Degree Fields
Industry Options
Precollege Ideas
Academic DegreesCareer Planning
University Choice
Diversity & WomenSCCC PodcastsSCCC Newsletter
Meet Professionals
Downloads & Links
Site Search / A -Z

Bookmark and Share


Physics Overview - Overview PowerPoint - Podcast

Kimberly Titus

Research Assistant
Professor
College of Textiles
North Carolina State
University


 
B.S. -- Physics & Mathematics (double major); Stetson University
PhD -- Physics (Experimental Solid State); North Carolina State University
Research Assistant Professor, developing sensors for apparel automation as well as teaching classes at the university.
"Being a woman in physics has not always been easy, because it is primarily a male field. Sometimes you have to push your way on in, and learn things the hard way. And it's been challenging, but I think the doors are opening wider and wider for women."


Titus:
"The area that I'm working in and that is developing sensors for apparel automation, is actually an area in which relatively little research has been done. That's one of the things that excites me about what I'm doing, is that there's so much opportunity. We brainstorm and come up with all these ideas. And we hardly know where to start sometimes. I'm trying to look at those seam folds and stitch folds throughout the industry. And of course, there's a large volume of knit fabric as well as denim fabric. They're probably the largest areas of apparel manufacturing. Often as the industry's moving toward apparel manufacturing being more automated, you're removing the operator, therefore, you're moving you quality control. And if you do that, for the United States to remain competitive at all, you've got to have some way of determining the quality of seam."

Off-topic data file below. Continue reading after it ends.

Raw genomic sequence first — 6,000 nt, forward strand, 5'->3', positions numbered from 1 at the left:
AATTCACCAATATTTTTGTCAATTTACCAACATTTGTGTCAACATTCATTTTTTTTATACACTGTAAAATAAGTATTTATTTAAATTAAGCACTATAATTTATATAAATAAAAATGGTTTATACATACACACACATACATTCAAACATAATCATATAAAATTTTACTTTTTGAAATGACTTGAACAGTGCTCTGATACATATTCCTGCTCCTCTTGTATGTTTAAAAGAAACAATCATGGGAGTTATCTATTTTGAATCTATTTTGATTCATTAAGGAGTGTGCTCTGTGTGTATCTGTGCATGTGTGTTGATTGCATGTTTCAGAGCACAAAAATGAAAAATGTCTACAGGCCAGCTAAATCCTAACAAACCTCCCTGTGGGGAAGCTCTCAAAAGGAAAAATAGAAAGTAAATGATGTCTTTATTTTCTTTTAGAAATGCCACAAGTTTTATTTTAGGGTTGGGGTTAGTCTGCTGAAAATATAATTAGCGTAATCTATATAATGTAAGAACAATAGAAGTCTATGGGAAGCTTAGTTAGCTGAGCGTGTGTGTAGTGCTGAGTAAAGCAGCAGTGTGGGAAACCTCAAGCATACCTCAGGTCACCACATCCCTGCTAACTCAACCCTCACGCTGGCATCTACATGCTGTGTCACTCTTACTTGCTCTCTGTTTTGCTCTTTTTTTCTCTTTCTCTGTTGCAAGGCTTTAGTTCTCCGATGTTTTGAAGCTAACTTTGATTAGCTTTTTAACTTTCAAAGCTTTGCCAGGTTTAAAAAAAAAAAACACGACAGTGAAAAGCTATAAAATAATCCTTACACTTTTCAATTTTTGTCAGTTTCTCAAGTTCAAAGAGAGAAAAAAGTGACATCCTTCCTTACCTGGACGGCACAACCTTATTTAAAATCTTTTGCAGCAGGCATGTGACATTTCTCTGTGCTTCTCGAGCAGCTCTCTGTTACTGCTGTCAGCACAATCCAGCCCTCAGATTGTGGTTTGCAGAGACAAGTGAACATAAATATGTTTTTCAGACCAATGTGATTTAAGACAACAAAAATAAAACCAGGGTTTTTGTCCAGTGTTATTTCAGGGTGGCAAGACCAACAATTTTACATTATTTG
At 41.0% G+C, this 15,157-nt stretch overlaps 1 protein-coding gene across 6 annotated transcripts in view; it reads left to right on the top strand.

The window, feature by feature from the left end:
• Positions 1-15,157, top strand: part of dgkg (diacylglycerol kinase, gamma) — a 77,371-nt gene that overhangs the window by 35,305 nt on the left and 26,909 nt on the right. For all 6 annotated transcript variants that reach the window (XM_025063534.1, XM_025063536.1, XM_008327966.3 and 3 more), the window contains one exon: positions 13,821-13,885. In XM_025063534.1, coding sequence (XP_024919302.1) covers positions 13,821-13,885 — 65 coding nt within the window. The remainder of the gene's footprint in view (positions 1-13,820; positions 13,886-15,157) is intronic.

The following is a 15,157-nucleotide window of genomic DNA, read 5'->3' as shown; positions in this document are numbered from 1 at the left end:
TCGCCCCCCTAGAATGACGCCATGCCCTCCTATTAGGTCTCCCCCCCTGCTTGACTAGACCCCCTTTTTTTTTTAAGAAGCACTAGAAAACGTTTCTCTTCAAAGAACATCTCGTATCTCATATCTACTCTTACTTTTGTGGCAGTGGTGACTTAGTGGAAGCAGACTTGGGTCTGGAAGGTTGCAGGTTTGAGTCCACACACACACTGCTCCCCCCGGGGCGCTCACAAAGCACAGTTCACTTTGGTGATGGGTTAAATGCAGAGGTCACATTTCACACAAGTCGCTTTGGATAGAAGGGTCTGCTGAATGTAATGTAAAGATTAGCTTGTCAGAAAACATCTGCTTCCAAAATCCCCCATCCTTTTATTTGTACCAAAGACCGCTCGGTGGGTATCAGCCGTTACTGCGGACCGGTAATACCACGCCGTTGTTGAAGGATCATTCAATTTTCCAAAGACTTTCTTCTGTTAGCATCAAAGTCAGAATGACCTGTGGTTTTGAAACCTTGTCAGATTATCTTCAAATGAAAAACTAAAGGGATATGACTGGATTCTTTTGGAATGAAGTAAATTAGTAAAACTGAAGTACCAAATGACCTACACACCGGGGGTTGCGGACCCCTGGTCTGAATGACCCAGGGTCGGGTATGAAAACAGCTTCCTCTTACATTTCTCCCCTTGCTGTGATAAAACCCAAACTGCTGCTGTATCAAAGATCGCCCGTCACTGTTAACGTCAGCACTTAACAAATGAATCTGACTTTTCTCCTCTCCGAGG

Titus:
"Most of my teaching is done primarily three days a week and a lot of my preparation is outside of my work time here. So really I have close to 40 hours a week devoted to research and specifically it's in the area of aperonimation (PH) -- doing a lot of the fundamental work needed to develop sensors or sensing techniques to monitor seam and stitch quality. I interact with faculty members which are not a very homogeneous group actually, as you have in a lot of fields. Faculty members are from a variety of engineering backgrounds: mechanical, electrical, industrial, and computer engineering. There are number of chemists and some other physicists as well or faculty members who have even undergraduate/graduate degrees in physics. I also work with a number of students also from a very diverse background. And there are also a number of industrial people which pass through that I get to speak with and rub elbows with."

Titus: "Being a woman in physics has not always been easy, because it is primarily a male field. Sometimes you have to push your way on in, and learn things the hard way. And it's been challenging, but I think the doors are opening wider and wider for women."

Download Full Profile as PDF
 


Science
 Atmospheric Science
 Biology
 Chemistry
 Geosciences
 Physics
 Science TechniciansTechnology
Engineering
Mathematics
Computing
Healthcare


Students
Counselors
Teachers
Parents
Graduates

      AboutContactsCopyrightMedia SupportSubscriptions